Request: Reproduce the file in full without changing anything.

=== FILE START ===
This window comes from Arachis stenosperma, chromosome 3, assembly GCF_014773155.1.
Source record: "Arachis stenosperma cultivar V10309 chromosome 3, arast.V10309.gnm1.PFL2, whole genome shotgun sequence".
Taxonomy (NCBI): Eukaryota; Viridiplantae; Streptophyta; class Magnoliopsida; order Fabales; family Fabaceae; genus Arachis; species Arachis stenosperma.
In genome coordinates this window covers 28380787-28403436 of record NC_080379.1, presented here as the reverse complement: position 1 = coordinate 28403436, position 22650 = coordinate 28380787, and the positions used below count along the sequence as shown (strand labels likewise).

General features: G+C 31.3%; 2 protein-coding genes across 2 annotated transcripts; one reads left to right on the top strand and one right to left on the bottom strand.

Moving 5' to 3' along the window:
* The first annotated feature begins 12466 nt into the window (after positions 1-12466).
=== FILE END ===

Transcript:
This window comes from Arachis stenosperma, chromosome 3, assembly GCF_014773155.1.
Source record: "Arachis stenosperma cultivar V10309 chromosome 3, arast.V10309.gnm1.PFL2, whole genome shotgun sequence".
Taxonomy (NCBI): Eukaryota; Viridiplantae; Streptophyta; class Magnoliopsida; order Fabales; family Fabaceae; genus Arachis; species Arachis stenosperma.
In genome coordinates this window covers 28380787-28403436 of record NC_080379.1, presented here as the reverse complement: position 1 = coordinate 28403436, position 22650 = coordinate 28380787, and the positions used below count along the sequence as shown (strand labels likewise).

General features: G+C 31.3%; 2 protein-coding genes across 2 annotated transcripts; one reads left to right on the top strand and one right to left on the bottom strand.

Moving 5' to 3' along the window:
* The first annotated feature begins 12466 nt into the window (after positions 1-12466).